Friday 8 January 2016

Review: Pagan Planet: Being, Believing, Belonging

Pagan Planet: Being, Believing and Belonging in the 21st Century is a community book, written by pagans from diverse traditions about being a pagan in the world today. But this isn't so much about how to perform rituals as how individual pagans choose to interact with the planet and the people around them.

Published by Moon Books and edited by renowned pagan author Nimue Brown, the contributors to the anthology were drawn from already published Moon Books authors and from the wider pagan community. It consists of individual essays, each offering a unique, personal and often passionate view of how pagans are trying to make the world a better place - or simply trying to live their lives while adhering to pagan principles.

Many of the essays are from environmental, social or political activists. I particularly enjoyed the chapter Wild Sistas by Edwina Hodkinson, about herbalists setting up a free healing clinic at the anti-fracking camp at Barton Moss, Salford.

Another chapter was close to my own heart - Living Ancestors – Honouring the Not Yet Dead by Jo Ashbeth Coffey. This shows the importance of spending time with family members while they are alive. In my experience, some pagans tend to revere the ancestors in an abstract sense and spend more time contemplating the ancient dead than chatting to their own elderly aunts, uncles or grandparents. I was the full-time carer for my mother in her last few years up to her death, and I often had to explain to other witches that I couldn't always get to pagan events because looking after my mother was my first priority.

I'm sure many will identify with Finding Time for Paganism by Sindy Leah Coumes Fitz. This is about how to fit pagan rituals into a busy life when you are working, keeping a house and being a parent. It is about saying spells while doing the chores if you don't have time for a full-on ritual - or simply visualising the ritual in your head. I have to say I frequently practise mindfulness while commuting by train to work and use time spent walking to cast spells; silently going through the words to the rhythm of my steps.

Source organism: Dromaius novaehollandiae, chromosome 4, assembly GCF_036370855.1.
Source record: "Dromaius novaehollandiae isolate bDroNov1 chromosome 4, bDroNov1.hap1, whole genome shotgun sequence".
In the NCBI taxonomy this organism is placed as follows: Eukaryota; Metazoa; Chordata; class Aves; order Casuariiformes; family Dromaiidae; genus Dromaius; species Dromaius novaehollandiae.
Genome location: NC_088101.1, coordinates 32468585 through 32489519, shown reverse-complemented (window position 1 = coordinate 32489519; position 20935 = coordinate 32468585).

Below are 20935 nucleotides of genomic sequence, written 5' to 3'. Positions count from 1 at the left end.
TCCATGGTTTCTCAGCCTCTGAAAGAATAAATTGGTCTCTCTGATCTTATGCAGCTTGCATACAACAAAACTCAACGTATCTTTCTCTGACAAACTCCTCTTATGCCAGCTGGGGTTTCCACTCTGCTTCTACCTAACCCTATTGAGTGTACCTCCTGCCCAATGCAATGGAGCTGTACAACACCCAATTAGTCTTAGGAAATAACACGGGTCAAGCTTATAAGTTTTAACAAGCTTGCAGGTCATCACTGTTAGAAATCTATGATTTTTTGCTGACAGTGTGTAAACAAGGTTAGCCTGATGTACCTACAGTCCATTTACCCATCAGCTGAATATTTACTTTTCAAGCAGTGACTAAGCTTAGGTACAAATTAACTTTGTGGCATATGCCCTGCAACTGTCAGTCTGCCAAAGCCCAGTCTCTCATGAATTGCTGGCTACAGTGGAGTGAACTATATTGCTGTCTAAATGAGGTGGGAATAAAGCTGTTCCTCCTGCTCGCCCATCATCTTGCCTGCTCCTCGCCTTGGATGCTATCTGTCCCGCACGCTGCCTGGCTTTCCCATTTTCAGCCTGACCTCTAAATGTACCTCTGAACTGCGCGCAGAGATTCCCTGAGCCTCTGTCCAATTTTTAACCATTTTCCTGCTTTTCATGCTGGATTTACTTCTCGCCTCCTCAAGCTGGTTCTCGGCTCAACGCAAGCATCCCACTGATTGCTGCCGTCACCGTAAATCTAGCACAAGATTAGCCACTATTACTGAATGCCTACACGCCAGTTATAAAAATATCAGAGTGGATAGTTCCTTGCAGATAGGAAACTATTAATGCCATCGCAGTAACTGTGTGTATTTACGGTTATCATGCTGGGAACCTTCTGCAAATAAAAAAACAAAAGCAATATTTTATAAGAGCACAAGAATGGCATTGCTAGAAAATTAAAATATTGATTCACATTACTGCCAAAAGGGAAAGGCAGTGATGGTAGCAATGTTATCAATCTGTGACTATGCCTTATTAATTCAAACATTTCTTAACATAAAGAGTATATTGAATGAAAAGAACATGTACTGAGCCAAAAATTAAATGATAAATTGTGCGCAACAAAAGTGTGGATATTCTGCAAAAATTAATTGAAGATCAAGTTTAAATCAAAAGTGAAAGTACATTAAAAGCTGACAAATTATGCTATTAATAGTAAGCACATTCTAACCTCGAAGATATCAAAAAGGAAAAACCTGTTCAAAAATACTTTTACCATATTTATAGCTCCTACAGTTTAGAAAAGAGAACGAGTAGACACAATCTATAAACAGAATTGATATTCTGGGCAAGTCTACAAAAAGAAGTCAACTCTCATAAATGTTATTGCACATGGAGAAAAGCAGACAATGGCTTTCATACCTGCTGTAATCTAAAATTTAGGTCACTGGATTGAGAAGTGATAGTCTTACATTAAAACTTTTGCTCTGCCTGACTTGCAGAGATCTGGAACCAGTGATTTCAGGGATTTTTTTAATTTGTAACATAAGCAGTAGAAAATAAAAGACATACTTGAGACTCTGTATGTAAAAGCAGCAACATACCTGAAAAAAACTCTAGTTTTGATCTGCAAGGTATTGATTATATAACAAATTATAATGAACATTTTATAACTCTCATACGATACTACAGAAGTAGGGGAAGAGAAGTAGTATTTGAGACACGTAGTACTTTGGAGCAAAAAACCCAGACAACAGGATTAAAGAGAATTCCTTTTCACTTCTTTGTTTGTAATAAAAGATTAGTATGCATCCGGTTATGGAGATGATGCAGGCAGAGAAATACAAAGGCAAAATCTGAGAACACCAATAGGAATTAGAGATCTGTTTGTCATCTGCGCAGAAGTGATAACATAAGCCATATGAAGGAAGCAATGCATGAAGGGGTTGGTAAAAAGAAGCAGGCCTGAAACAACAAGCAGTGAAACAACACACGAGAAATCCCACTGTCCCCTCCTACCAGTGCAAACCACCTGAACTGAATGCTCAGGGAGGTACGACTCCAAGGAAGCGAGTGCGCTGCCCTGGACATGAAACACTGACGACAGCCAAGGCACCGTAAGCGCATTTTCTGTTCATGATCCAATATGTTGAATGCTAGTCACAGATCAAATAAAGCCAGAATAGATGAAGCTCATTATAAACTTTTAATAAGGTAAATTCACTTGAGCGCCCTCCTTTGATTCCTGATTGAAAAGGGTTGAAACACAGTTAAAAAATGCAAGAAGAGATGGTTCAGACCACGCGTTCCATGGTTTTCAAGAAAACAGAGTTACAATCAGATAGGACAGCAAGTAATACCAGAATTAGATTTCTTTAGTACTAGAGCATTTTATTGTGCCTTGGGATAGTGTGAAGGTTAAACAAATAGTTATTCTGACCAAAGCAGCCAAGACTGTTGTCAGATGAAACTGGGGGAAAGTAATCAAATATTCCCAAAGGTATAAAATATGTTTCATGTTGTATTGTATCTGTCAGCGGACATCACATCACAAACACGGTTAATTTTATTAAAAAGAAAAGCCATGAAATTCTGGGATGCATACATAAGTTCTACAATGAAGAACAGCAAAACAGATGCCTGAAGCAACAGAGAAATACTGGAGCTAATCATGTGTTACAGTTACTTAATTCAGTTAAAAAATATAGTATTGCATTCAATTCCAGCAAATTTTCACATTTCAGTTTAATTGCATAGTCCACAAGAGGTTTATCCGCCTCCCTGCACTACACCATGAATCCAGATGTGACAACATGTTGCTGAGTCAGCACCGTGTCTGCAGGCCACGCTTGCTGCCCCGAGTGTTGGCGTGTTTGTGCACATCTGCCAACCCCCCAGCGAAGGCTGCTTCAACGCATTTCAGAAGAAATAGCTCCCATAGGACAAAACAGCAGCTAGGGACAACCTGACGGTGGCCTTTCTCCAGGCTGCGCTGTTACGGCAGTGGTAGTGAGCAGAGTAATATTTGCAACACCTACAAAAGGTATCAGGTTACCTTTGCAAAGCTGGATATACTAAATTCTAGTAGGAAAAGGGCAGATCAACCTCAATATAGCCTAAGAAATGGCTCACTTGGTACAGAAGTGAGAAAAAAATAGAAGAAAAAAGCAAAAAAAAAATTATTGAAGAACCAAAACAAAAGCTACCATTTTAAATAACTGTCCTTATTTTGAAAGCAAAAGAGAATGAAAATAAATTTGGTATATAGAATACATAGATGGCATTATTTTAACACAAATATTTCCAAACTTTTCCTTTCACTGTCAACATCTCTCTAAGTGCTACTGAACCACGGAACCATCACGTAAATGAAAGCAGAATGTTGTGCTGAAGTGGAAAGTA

Publisher Moon Books says about Pagan Planet:
What does it mean to live as a Pagan in this uncertain world of climate change, economic hardship and worldwide social injustice? What does it mean to hold nature as sacred when ravaging the land is commonplace? How do we live our Paganism in our families and homes, our communities and countries? Pagans are stepping up in all kinds of ways. This is a Moon Books community project, sharing the energy and inspiration of people who are making a difference at whatever level makes sense to them. This is a book of grass-roots energy, of walking your talk and the tales of people who are, by a vast array of means, engaged with being the change they wish to see in the world.
I found Pagan Planet to be thought-provoking and also practical. It is a book to read from cover to cover, then dip into for inspiration on how to make your mark as a pagan on the planet we share.

Nimue Brown looks after the Moon Books blog and works on promoting Moon Books titles as well as having written books including Druidry and the Ancestors, Pagan Dreaming and When a Pagan Prays.

You can order Pagan Planet: Being, Believing and Belonging in the 21Centuryvia Amazon.

Links and previous related posts:
Pagan Planet: Being, Believing and Belonging in the 21Century

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